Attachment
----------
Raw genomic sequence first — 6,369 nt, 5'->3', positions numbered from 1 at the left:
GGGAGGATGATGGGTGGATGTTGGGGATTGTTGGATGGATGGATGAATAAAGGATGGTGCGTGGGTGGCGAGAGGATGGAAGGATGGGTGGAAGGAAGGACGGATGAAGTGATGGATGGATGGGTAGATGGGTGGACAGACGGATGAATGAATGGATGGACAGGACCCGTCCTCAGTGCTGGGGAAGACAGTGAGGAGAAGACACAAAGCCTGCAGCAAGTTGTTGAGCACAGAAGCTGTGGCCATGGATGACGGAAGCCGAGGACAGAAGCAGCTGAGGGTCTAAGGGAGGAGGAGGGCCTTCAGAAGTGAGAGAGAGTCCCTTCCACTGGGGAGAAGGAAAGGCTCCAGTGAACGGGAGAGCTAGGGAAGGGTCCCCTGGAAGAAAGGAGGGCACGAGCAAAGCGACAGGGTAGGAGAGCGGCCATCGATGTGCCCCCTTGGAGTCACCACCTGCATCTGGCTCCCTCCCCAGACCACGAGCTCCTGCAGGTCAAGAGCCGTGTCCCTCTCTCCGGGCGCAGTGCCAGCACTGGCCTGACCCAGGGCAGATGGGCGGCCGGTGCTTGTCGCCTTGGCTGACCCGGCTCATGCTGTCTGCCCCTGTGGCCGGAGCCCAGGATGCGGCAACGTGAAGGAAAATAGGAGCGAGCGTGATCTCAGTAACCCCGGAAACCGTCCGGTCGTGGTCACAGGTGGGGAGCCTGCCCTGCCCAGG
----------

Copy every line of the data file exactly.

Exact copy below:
Raw genomic sequence first — 6,369 nt, 5'->3', positions numbered from 1 at the left:
GGGAGGATGATGGGTGGATGTTGGGGATTGTTGGATGGATGGATGAATAAAGGATGGTGCGTGGGTGGCGAGAGGATGGAAGGATGGGTGGAAGGAAGGACGGATGAAGTGATGGATGGATGGGTAGATGGGTGGACAGACGGATGAATGAATGGATGGACAGGACCCGTCCTCAGTGCTGGGGAAGACAGTGAGGAGAAGACACAAAGCCTGCAGCAAGTTGTTGAGCACAGAAGCTGTGGCCATGGATGACGGAAGCCGAGGACAGAAGCAGCTGAGGGTCTAAGGGAGGAGGAGGGCCTTCAGAAGTGAGAGAGAGTCCCTTCCACTGGGGAGAAGGAAAGGCTCCAGTGAACGGGAGAGCTAGGGAAGGGTCCCCTGGAAGAAAGGAGGGCACGAGCAAAGCGACAGGGTAGGAGAGCGGCCATCGATGTGCCCCCTTGGAGTCACCACCTGCATCTGGCTCCCTCCCCAGACCACGAGCTCCTGCAGGTCAAGAGCCGTGTCCCTCTCTCCGGGCGCAGTGCCAGCACTGGCCTGACCCAGGGCAGATGGGCGGCCGGTGCTTGTCGCCTTGGCTGACCCGGCTCATGCTGTCTGCCCCTGTGGCCGGAGCCCAGGATGCGGCAACGTGAAGGAAAATAGGAGCGAGCGTGATCTCAGTAACCCCGGAAACCGTCCGGTCGTGGTCACAGGTGGGGAGCCTGCCCTGCCCAGG